It didn’t happen for the LSU women’s basketball program Thursday night against No. 1-ranked South Carolina.
The Tigers’ bid for a stunning, timeline-leaping upset of the Gamecocks built to an impressive boil with an 11-point second quarter lead but eventually was buried beneath an avalanche of South Carolina rebounds. The Gamecocks wiped away LSU’s hopes of an upset by wiping the Tigers off the boards with a staggering 48-25 rebounding edge, which in the end practically made it a wonder LSU only lost 66-60.
But that defeat doesn’t mean the game wasn’t a happening. For the first time in years, at least since LSU’s last run to the NCAA Tournament Sweet 16 eight years ago, LSU women’s basketball was relevant again. It was fun again. It was, on a chilly Thursday night in January, the place to be in South Louisiana.
Among the white-out fashioned crowd of 9,910 fans in the Pete Maravich Assembly Center, the 15th-largest attendance in program history, LSU great Seimone Augustus, who coach Kim Mulkey said earlier in the week deserves a statue, was honored pregame. Gov. John Bel Edwards sat courtside, as did Mayor President Sharon Weston Broome. Former LSU shortstop and current Houston Astros third baseman Alex Bregman was there, recognized at halftime along with fellow former Tiger Kramer Robertson, whose mom we understand coaches at LSU now.
Another LSU major leaguer, Will Harris, was also in attendance. Saints running back Alvin Kamara and his girlfriend Te’a Cooper, who played at both South Carolina and for LSU coach Kim Mulkey at Baylor, came to watch this one, too.
“It’s huge,” senior center Faustine Aifuwa said of the game’s atmosphere. “As seniors, we’ve never played in front of a crowd like that. It was a big difference for us.”
They all came to see a show. They came to see an upset, the likes of which Missouri sprung on South Carolina recently. They came because LSU, and Mulkey, are a show worth seeing.
“They played their hearts out,” Mulkey said of her players. “Great crowd. I’m sorry we didn’t win, but we’ve come a long way. You have to give them credit.”
LSU has traveled far the first half of this season, now 14-2 overall and 2-1 in the Southeastern Conference. Are they likely to contend for the SEC championship? No, but as a top-15 team they are squarely in the hunt to be a top four NCAA regional seed. That would allow LSU to host first- and second-round NCAA tournament games. And that was unthinkable before the season began.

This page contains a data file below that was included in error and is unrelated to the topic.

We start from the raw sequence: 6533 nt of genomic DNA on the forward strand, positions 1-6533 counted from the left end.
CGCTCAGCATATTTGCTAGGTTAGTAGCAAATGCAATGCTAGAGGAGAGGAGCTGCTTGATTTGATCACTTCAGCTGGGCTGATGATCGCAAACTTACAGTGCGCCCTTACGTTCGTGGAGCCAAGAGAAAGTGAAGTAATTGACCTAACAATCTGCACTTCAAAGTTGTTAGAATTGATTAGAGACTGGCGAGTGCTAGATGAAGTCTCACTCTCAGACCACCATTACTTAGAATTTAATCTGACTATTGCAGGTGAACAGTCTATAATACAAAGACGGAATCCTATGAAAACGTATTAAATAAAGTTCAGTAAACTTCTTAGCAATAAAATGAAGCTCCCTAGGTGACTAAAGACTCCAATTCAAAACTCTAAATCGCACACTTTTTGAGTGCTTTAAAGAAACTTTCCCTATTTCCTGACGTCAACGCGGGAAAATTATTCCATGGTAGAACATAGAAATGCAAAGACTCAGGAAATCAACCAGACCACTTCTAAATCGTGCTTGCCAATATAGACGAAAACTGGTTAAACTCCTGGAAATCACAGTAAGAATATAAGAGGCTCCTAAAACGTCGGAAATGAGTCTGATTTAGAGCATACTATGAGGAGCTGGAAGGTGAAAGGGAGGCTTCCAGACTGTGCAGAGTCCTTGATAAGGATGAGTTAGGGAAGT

Certainly South Carolina coach Dawn Staley wasn’t thinking it. Naturally she was asked how improved LSU, a team her Gamecocks beat twice last season under then coach Nikki Fargas, was now.
“They played with some grit,” Staley said. “Nikki did a great job getting the most out of them. If she got the support Kim is getting, the energy in the building, it’s going to raise the level of play. If Nikki had a chance to do that, maybe she’d still be here.”
Staley’s comments were puzzling at best, insulting at worst. One suspects she and Mulkey don’t have a chummy relationship — she later said “Kim does a great job simplifying; they play simple basketball” — which could be interpreted several different ways. Perhaps Staley misses Fargas being here since South Carolina has now won 13 straight games over LSU.
LSU had the makings of an upset Thursday night, but No. 1 South Carolina asserted itself in the second half to take a 66-60 victory at the Pet…
But Staley missed the point by a mile. Fargas didn’t get this kind of support because under her, LSU women’s basketball wasn’t this relevant. This was LSU’s first top-15 matchup at home since 2008, meaning that never happened during Fargas’ tenure (2011-21).
Support like LSU got Thursday night is earned. Support like that is cultivated. In her time at LSU since April, Mulkey has promoted her program and delivered with a team that people want to see. That appears to be ahead of any kind of time frame that could have been expected for the remodeling job she had to do.
In the end, though, even Mulkey couldn’t overcome all the headwinds the Tigers were dealing with.
The game turned when Aifuwa, battling down low with South Carolina All-American Aliyah Boston, got her fourth with 2:04 left in the third. Boston then went off, scoring 12 of her 19 points and grabbing nine of her 18 rebounds the rest of the way. Aifuwa would later foul out with 12 points and four rebounds.
Still, LSU had chances. Down 59-56 with just under three minutes left, Khayla Pointer and Alexis Morris both missed 3-pointers. If either had gone down, the roof would have come off the PMAC.
“I haven’t seen some of you before,” Mulkey said. She was speaking to some of the media at the postgame news conference but could have been speaking to thousands of Thursday’s fans. “Y’all come back. We’re not going away.”
It didn’t happen for LSU. This time. But that doesn’t mean things aren’t happening for LSU women’s basketball once again.